Churchill Fellowship: Language, Literacy and Learning for the 21st Century

Department of Education Senior Speech and Language Pathologist, Danielle Le Rossignol, has returned from her Churchill Fellowship trip to the United States and the UK brimming with excitement about what she has learnt.

Last year, Danielle received the Gallaugher Bequest Churchill Fellowship to study programs that will benefit children and adolescents with specific language impairment (SLI) and dyslexia.

She travelled to the University of Iowa, where she interacted with its Child Language Research Center to investigate neurological and genetic research in SLI and long term outcomes.

“I was also able to observe the University’s Word Learning Lab and its emerging research into the role of sleep in word learning for children and adults, both with and without language learning difficulties,” Danielle said.

“I attended the International Dyslexia Association conference in Chicago, a highlight of which was the emphasis on recent advances in our understanding of brain functioning in relation to reading development and dyslexia.

“While in the US, I also worked with the Children’s Learning Research Collaborative at The Ohio State University to explore current research into reading comprehension development, language and literacy curricula for Kindergarten students in rural and remote settings and book-based reading programs for ‘at-risk’ students”.

“At Tufts University I was trained in RAVE-O, an evidence-based intervention program for students with dyslexia and investigated a research project into the relationship between genes, reading and dyslexia at the University’s Center for Reading and Language Research.”

In the UK, Danielle learnt about a new pilot project, ‘Talk of the Town’, which is looking at a community-wide approach to supporting the communication needs of children from birth to 19 years.
“I met with the UK’s Youth Justice Board and The Communication Trust to explore ‘Sentence Trouble’, an intervention program delivered by speech pathologists to support juvenile justice workers to interact effectively with juvenile offenders who have communication and literacy difficulties,” Danielle said.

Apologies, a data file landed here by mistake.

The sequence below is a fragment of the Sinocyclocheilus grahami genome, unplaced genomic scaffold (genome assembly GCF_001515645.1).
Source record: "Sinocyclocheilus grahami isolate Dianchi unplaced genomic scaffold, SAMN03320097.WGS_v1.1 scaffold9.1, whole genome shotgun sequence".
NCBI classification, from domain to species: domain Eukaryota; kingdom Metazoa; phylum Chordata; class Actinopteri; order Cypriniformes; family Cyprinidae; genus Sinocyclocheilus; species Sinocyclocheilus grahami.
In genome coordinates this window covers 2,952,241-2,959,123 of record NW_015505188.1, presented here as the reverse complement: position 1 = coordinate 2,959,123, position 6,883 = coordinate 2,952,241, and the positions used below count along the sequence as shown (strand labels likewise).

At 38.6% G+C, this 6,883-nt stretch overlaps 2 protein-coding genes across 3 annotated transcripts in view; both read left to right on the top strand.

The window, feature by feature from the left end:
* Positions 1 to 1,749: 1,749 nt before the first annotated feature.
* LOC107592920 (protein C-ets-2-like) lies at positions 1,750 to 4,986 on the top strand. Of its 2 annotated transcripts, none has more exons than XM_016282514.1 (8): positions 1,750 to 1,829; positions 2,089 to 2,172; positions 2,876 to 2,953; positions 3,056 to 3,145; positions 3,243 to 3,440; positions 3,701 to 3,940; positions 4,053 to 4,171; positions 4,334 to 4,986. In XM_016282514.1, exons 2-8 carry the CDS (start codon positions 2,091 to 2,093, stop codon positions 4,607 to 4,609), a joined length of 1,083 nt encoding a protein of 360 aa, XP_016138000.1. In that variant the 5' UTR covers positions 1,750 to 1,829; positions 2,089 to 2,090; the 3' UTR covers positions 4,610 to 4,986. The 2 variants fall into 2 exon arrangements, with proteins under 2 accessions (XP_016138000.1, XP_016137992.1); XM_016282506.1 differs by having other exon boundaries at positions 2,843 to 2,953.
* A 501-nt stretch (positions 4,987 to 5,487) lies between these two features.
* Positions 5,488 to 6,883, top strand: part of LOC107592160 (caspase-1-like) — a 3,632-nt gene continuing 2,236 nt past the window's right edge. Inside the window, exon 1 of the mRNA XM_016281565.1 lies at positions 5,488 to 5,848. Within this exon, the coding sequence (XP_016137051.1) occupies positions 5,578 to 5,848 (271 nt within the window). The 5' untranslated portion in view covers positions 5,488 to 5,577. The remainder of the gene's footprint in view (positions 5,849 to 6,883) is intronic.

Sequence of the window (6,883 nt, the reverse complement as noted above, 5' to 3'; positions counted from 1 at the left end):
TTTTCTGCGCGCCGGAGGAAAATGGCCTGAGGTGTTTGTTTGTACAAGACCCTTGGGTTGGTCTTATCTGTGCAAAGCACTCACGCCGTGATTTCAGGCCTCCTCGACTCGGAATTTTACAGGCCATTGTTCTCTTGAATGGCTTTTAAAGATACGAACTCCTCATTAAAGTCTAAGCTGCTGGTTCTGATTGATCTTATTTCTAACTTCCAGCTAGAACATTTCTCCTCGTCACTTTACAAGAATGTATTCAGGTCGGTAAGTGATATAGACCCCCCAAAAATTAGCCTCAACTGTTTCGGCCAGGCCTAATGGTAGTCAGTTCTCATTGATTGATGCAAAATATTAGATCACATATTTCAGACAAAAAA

“I also visited the Language Development and Disorders Research Group at the University of Manchester, where I learnt about developmental issues for students and young adults with SLI, social and emotional functioning for students with persistent SLI and new media and computer use among students with SLI.

“I’m very excited that one of the University of Manchester researchers I worked with, Professor Gina Conti-Ramsden, is coming to Tasmania this month to address speech and language pathologists and school psychologists at a conference on SLI in Launceston.”

Danielle is currently focussing on disseminating findings from her Fellowship with staff from Learning Services (North) and other Department of Education employees.

“I will conduct a series of workshops and invited presentations with speech and language pathologists, teachers, caregivers and support staff such as social workers, police and youth justice workers to discuss current research into the causes and outcomes of SLI in children, as well as key intervention principles,” Danielle said.

“I also plan to develop clinical guidelines to support students with these learning difficulties.”
Danielle recently presented a paper on SLI and social media use at the Department of Education School Social Work Conference.  She will also present two papers on SLI and language curricula at the 2012 National Speech Pathology Australia Conference later this year.

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